Work in Sports
100 points, priceless?
Chamberlain ball sells for $551,844 at auction
Posted: Friday April 28, 2000 10:56 AM
NEW YORK (AP) -- The ball that Wilt Chamberlain used to score a record 100 points in an NBA game proved even more valuable than anyone expected.
It sold at auction Friday for $551,844.
Leland's auction house would not say who bought the stolen ball, but both Kerry Ryman, who ran off with it 38 years ago, and the buyer are off the hook.
Ryman grabbed the ball in Hershey, Pa., on March 2, 1962, after congratulating Chamberlain for his remarkable feat.
The statute of limitations on the theft ran out in 1975, so Ryman, now 52, is in the clear, and so is the person who bought the ball.
"He feels so guilty about it," Josh Evans, Leland's president, said of Ryman, who scaled a fence and outran an arena security guard with his prize.
"I told him, `Who cares?' He was caught up in the moment.'
Chamberlain, who died last October, told a security guard to let Ryman keep the ball.
At first, Leland's thought the ball would sell for between $25,000 and $100,000. But soon it became apparent that range was way too low.
The final bid is the most ever paid for a basketball, and one of the highest prices ever paid for a sports item at auction, according to Leland's.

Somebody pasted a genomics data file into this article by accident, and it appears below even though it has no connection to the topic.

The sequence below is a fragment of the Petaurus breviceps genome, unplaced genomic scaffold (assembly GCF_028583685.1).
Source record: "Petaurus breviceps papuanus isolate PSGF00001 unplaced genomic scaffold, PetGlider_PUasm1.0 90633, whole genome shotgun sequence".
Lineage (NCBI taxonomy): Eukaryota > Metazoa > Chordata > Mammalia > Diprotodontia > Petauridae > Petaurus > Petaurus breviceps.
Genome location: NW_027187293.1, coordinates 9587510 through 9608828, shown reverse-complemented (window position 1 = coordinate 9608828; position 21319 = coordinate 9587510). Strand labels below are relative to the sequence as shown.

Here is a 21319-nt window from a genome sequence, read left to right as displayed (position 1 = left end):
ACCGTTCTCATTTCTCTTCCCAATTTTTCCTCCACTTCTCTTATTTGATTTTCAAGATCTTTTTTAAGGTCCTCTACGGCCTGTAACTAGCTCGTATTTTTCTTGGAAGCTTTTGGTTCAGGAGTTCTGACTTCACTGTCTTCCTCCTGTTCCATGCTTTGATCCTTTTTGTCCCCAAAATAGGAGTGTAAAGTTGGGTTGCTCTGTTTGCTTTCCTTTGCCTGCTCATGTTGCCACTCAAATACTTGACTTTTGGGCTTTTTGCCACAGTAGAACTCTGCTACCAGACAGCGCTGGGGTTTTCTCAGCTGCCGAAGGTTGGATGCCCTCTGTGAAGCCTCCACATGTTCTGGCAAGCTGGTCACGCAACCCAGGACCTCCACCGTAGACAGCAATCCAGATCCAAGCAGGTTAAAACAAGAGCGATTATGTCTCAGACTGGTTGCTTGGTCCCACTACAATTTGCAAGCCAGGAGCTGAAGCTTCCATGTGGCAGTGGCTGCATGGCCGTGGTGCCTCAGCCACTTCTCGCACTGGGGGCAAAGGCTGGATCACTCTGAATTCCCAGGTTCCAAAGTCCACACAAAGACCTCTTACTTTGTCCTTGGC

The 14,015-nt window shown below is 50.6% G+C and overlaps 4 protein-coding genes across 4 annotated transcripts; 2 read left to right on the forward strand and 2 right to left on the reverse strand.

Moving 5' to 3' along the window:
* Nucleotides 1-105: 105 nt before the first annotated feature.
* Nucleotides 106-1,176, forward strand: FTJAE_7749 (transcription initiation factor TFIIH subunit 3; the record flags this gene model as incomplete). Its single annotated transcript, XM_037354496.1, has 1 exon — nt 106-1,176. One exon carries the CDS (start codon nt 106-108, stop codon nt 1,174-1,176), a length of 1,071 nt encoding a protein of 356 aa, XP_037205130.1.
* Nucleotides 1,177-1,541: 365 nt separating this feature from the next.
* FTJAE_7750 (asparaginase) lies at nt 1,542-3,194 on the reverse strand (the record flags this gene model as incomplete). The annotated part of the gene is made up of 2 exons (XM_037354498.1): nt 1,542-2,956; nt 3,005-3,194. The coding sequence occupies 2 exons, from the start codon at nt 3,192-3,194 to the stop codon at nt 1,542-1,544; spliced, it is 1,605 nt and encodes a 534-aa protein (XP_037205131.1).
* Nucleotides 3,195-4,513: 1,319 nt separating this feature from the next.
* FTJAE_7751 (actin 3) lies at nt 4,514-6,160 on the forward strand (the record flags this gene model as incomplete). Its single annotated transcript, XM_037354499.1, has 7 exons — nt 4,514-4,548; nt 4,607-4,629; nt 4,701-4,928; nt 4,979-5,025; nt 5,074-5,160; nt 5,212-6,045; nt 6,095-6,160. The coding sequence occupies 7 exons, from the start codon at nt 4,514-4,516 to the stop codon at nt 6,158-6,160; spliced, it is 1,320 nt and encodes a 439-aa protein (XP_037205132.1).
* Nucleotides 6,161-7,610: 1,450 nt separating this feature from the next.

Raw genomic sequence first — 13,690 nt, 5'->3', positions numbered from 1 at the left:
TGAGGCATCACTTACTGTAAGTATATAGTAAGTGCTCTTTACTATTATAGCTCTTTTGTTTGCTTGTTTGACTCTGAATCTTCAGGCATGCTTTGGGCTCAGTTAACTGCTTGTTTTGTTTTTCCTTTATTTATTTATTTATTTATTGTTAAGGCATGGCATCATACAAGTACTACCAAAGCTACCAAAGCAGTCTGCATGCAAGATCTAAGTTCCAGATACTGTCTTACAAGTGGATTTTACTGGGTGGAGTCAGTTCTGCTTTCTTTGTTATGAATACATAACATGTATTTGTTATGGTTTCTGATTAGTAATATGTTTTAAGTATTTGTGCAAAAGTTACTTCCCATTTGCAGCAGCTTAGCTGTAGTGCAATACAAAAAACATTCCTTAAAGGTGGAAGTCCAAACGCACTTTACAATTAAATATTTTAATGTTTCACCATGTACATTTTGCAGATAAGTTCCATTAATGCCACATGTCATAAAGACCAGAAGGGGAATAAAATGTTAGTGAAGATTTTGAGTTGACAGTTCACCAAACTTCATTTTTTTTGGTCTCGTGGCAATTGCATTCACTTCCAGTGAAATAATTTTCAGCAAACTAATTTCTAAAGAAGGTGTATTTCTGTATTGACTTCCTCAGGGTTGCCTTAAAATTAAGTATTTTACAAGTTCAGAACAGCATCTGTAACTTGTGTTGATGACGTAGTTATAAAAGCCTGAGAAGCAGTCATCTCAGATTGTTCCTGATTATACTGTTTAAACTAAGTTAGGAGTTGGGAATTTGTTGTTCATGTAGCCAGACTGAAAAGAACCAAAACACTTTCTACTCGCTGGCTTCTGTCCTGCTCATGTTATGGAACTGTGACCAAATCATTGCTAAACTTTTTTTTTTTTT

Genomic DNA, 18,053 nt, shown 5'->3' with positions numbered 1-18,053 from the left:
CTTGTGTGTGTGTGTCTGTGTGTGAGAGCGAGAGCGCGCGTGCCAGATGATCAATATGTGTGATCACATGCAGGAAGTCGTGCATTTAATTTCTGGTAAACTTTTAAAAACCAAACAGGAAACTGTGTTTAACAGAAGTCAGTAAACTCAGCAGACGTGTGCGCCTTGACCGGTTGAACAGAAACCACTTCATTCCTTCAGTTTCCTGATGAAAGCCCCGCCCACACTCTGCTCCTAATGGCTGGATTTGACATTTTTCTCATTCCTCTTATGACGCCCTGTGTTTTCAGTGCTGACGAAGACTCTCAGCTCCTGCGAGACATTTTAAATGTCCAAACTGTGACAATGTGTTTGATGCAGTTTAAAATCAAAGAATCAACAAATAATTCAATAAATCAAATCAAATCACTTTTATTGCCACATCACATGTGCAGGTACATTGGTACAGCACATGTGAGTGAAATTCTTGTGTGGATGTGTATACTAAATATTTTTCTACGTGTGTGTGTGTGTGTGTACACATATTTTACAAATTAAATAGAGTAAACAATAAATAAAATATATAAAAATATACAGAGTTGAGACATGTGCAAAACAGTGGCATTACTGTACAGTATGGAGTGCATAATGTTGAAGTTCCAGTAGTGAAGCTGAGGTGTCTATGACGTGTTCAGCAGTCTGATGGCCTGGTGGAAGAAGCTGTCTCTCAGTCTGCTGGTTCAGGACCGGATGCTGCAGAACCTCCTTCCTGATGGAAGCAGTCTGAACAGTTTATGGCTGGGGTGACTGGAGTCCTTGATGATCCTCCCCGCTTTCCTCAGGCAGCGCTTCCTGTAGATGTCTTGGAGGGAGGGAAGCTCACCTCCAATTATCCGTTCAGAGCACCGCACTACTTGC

Leland's conducts its auctions by phone, fax and e-mail, and the purloined, used basketball became the hit of the lot, which included more than 700 items.
"It's the publicity," Evans said in his seventh-floor office as six of his employees answered phone calls and checked the Internet messages.
"The publicity and the feat. One-hundred points! It's a record that never will be broken. It's as if Mark McGwire hit 100 home runs."
Ted Williams' 1941 uniform -- the season in which he batted .406 -- sold for $120,097. A game-used Lou Gehrig cap went for $75,386. And the ball that Mookie Wilson hit through Bill Buckner's legs in Game 6 of the 1986 World Series, a part of actor Charlie Sheen's collection, fetched $63,945.
Babe Ruth's last will and testament sold for $31,971, and his 1916 World Series award for $62,618. Prices include a 15 percent buyer's premium.
Evans said the Chamberlain ball is not the most valuable in terms of memorabilia.
"Michael Jordan's last shot before retiring. That ball is worth $1 million," Evans estimated.
Also up in the top three, according to Evans, was the ball John Havlicek deflected on an in-bound pass on the last play of the last game of the 1965 Eastern Conference finals. That preserved a Boston victory over Philadelphia and sent the Celtics on their to way the championship.
Play-by-play announcer Johnny Most's call of "Havlicek stole the ball," became part of sports history.
"Hey, a kid stole the ball," is what someone yelled when the 14-year-old boy ran out of the arena after Chamberlain's historic game. He long since stopped running, and Friday he finally gave up the ball.